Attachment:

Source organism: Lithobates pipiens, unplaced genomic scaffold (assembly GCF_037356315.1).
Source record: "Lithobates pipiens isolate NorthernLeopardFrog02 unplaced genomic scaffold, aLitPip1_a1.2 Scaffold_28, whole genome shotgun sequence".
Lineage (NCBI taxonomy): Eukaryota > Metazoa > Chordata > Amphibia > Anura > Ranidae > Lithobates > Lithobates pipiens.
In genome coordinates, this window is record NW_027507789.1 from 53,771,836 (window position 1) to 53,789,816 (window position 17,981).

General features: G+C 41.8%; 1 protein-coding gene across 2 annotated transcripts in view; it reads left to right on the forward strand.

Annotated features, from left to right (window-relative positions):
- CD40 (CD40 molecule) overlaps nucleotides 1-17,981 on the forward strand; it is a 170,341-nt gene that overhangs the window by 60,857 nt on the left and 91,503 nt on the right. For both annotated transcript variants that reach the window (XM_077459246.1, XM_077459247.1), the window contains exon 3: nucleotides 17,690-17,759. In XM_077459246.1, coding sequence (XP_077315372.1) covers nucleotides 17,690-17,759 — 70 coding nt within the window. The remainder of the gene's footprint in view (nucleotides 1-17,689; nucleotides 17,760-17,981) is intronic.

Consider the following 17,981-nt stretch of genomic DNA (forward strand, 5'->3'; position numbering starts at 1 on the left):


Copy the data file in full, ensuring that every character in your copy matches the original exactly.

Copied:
Source organism: Lithobates pipiens, unplaced genomic scaffold (assembly GCF_037356315.1).
Source record: "Lithobates pipiens isolate NorthernLeopardFrog02 unplaced genomic scaffold, aLitPip1_a1.2 Scaffold_28, whole genome shotgun sequence".
Lineage (NCBI taxonomy): Eukaryota > Metazoa > Chordata > Amphibia > Anura > Ranidae > Lithobates > Lithobates pipiens.
In genome coordinates, this window is record NW_027507789.1 from 53,771,836 (window position 1) to 53,789,816 (window position 17,981).

General features: G+C 41.8%; 1 protein-coding gene across 2 annotated transcripts in view; it reads left to right on the forward strand.

Annotated features, from left to right (window-relative positions):
- CD40 (CD40 molecule) overlaps nucleotides 1-17,981 on the forward strand; it is a 170,341-nt gene that overhangs the window by 60,857 nt on the left and 91,503 nt on the right. For both annotated transcript variants that reach the window (XM_077459246.1, XM_077459247.1), the window contains exon 3: nucleotides 17,690-17,759. In XM_077459246.1, coding sequence (XP_077315372.1) covers nucleotides 17,690-17,759 — 70 coding nt within the window. The remainder of the gene's footprint in view (nucleotides 1-17,689; nucleotides 17,760-17,981) is intronic.

Consider the following 17,981-nt stretch of genomic DNA (forward strand, 5'->3'; position numbering starts at 1 on the left):